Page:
In spite of Israel’s great zeal, the Apostle Paul knew that their lack of God’s righteousness was due to their own ignorance. This ignorance, however, did not stem from innocence or sincerity but was a culpable and willful ignorance. Paul appropriately described their ignorance when he said they did not submit “themselves unto the righteousness of God” (v. 3). Their ignorance was caused by rebellion to God’s plan of salvation. The Jewish people of Paul’s day chose to ignore their own Scriptures which revealed God’s provision of righteousness. Every time an Israelite read of an animal sacrifice in the Law of Moses, it should have reinforced the fact that fellowship with God only comes through the payment of sin and not by zealous works. Every time an Israelite participated in the Temple sacrifices, it should have reaffirmed the fact that “it is the blood that maketh an atonement for the soul” (Lev. 17:11). Therefore, when Jesus was identified as “the Lamb of God” (Jn. 1:29) and died in the manner of a sheep led to the slaughter (Isa. 53:7), Israel should have recognized Him as God’s provision for their need of righteousness.
In light of Israel’s stubborn ignorance of God’s righteousness, Paul boldly declared, “For Christ is the end of the law for righteousness to everyone that believeth” (v. 4). Jesus Christ is the termination for everyone trying to attain righteousness. When one properly looks at the Law of Moses, he sees himself as unrighteous because he has violated its holy standard (Rom. 3:20; 7:7). In brokenness, he comes to Christ as God’s provision for righteousness. Paul wrote, “For he hath made him, who knew no sin, to be sin for us, that we might be made the righteousness of God in him” (2 Cor. 5:21). While the Jewish remnant submitted to God’s plan to give them righteousness by faith in Jesus Christ, the majority of Israelites rejected Him. Stubbornly they clung to their zealous efforts to establish their own righteousness.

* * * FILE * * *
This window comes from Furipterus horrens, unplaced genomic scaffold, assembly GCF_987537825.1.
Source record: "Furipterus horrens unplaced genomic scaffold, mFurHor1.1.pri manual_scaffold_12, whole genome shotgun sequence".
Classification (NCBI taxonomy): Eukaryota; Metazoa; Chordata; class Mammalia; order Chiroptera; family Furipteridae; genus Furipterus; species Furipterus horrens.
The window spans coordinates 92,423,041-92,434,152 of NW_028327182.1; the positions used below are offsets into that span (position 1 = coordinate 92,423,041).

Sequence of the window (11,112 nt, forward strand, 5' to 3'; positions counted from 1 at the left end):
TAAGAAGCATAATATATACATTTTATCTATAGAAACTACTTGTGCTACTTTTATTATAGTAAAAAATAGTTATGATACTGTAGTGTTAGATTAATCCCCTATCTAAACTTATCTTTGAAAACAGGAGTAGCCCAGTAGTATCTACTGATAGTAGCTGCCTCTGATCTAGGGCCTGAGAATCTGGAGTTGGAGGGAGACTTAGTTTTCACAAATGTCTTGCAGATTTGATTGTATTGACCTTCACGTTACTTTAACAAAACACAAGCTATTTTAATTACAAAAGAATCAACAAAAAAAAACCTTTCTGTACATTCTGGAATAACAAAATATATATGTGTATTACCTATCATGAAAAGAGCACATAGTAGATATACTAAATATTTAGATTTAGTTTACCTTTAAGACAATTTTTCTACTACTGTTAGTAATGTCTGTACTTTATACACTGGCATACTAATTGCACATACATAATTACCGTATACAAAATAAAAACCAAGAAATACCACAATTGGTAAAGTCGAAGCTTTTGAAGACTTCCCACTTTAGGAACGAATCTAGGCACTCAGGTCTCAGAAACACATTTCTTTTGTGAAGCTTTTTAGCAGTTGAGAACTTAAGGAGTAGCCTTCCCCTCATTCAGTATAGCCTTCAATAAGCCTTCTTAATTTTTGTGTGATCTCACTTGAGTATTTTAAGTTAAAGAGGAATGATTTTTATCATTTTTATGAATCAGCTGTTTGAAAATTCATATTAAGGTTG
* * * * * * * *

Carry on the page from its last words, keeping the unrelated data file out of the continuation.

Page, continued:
These Jewish people were unable to attain righteousness by works because it was an impossibility. Paul expressed the futility of such an exercise when he wrote, “For Moses describeth the righteousness which is of the law, that the man who doeth those things shall live by them” (v. 5). By quoting Moses in Leviticus 18, Paul used the words of the “lawgiver” to prove that righteousness by law-keeping was unattainable since the Law demanded perfect obedience. James declared this same truth when he wrote, “For whosoever shall keep the whole law, and yet offend in one point, he is guilty of all” ()as. 2: 10). If a person is going to get to Heaven by observing the Law, then there is no room for error. He must keep all the laws at all times, which is a human impossibility.
In spite of the marvelous truths revealed about election in chapter 9, Israel’s lost condition is not God’s fault. The Father sent the Lord Jesus to the lost sheep of the house of Israel, but they rejected Him. He came unto His own, but His own did not receive Him. In spite of having God’s provision of righteousness through faith clearly spelled out in the Hebrew Scriptures, the Jewish people of Paul’s day rejected God’s provision in Christ. In the final analysis, Israel was responsible for her unbelief. God is absolved from any blame because He provided a salvation the Jewish nation should have accepted.
However, in light of Paul’s teaching about election, some people might wonder if Israel could have accepted Christ or was salvation out of their reach? Was salvation possible for them or did sovereign election make it as impossible as being saved by keeping the law?
SALVATION HAS BEEN POSSIBLE (w. 6-13)
Paul wrote, “But the righteousness which is of faith speaketh on this wise, Say not in thine heart, Who shall ascend into heaven? (that is, to bring Christ down from above); Or, Who shall descend into the deep? (that is, to bring up Christ again from the dead). But what saith it? The word is near thee, even in thy mouth, and in thy heart; that is, the word of faith, which we preach” (vv. 6-8). just as the apostle quoted Moses to prove the impossibility of salvation by works, he again quoted him to prove the possibility of salvation by faith.